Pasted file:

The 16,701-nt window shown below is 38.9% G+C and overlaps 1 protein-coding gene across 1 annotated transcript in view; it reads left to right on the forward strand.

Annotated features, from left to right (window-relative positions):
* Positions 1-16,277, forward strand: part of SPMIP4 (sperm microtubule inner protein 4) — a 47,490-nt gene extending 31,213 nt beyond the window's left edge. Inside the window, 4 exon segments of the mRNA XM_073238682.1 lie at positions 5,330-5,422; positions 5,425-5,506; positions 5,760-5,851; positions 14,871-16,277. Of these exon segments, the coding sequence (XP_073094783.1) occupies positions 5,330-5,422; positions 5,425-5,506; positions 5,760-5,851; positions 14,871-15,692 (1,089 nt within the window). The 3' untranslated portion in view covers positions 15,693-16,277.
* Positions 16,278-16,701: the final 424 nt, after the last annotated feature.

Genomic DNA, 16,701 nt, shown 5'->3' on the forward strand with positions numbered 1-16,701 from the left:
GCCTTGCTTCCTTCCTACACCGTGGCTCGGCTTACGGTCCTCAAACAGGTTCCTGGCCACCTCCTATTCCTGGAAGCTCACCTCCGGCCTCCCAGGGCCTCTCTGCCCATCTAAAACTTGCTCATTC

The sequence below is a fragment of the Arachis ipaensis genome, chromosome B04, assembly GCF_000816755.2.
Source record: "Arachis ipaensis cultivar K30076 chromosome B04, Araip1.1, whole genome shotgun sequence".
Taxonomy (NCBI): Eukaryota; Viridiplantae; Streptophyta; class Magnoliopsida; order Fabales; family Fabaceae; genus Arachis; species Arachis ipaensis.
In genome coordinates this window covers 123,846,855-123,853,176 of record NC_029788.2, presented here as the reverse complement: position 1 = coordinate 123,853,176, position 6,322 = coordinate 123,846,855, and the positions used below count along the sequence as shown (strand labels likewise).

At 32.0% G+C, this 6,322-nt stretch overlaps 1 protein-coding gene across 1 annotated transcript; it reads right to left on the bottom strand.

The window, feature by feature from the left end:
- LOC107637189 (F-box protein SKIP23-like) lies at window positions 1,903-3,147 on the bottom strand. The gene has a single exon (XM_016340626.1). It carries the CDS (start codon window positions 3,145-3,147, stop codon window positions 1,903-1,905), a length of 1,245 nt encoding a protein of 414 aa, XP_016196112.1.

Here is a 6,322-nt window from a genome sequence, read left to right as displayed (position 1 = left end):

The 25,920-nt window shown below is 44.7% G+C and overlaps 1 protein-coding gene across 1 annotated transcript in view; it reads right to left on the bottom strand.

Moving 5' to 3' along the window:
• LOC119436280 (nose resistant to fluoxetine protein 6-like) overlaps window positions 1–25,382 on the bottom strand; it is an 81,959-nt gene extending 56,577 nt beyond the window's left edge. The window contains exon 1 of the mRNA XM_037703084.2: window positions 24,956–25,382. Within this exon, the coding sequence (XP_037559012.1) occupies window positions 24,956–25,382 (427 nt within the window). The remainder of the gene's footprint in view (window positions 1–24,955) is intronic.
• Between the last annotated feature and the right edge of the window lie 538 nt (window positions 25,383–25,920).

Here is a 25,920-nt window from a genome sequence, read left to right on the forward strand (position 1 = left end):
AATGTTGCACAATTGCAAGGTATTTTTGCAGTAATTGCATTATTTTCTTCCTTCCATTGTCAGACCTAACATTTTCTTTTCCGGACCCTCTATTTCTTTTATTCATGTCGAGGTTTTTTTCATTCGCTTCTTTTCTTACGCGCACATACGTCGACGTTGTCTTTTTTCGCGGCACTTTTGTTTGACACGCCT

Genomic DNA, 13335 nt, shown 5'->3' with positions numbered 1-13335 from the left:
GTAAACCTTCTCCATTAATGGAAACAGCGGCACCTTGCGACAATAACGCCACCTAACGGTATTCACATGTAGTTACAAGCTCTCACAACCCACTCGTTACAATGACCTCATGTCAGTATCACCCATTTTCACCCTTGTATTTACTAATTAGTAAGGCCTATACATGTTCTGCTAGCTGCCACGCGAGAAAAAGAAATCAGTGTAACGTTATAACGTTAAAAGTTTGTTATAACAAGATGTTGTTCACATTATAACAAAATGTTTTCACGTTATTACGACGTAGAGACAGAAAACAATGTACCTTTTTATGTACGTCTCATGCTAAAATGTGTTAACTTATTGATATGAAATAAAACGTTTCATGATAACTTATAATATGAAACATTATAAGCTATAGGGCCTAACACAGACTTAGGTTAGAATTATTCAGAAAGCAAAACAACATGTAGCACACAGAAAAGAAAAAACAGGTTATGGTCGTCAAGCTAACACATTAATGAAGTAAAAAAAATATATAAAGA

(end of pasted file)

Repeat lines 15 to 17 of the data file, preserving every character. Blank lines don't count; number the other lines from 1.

The 25,920-nt window shown below is 44.7% G+C and overlaps 1 protein-coding gene across 1 annotated transcript in view; it reads right to left on the bottom strand.

Moving 5' to 3' along the window:
• LOC119436280 (nose resistant to fluoxetine protein 6-like) overlaps window positions 1–25,382 on the bottom strand; it is an 81,959-nt gene extending 56,577 nt beyond the window's left edge. The window contains exon 1 of the mRNA XM_037703084.2: window positions 24,956–25,382. Within this exon, the coding sequence (XP_037559012.1) occupies window positions 24,956–25,382 (427 nt within the window). The remainder of the gene's footprint in view (window positions 1–24,955) is intronic.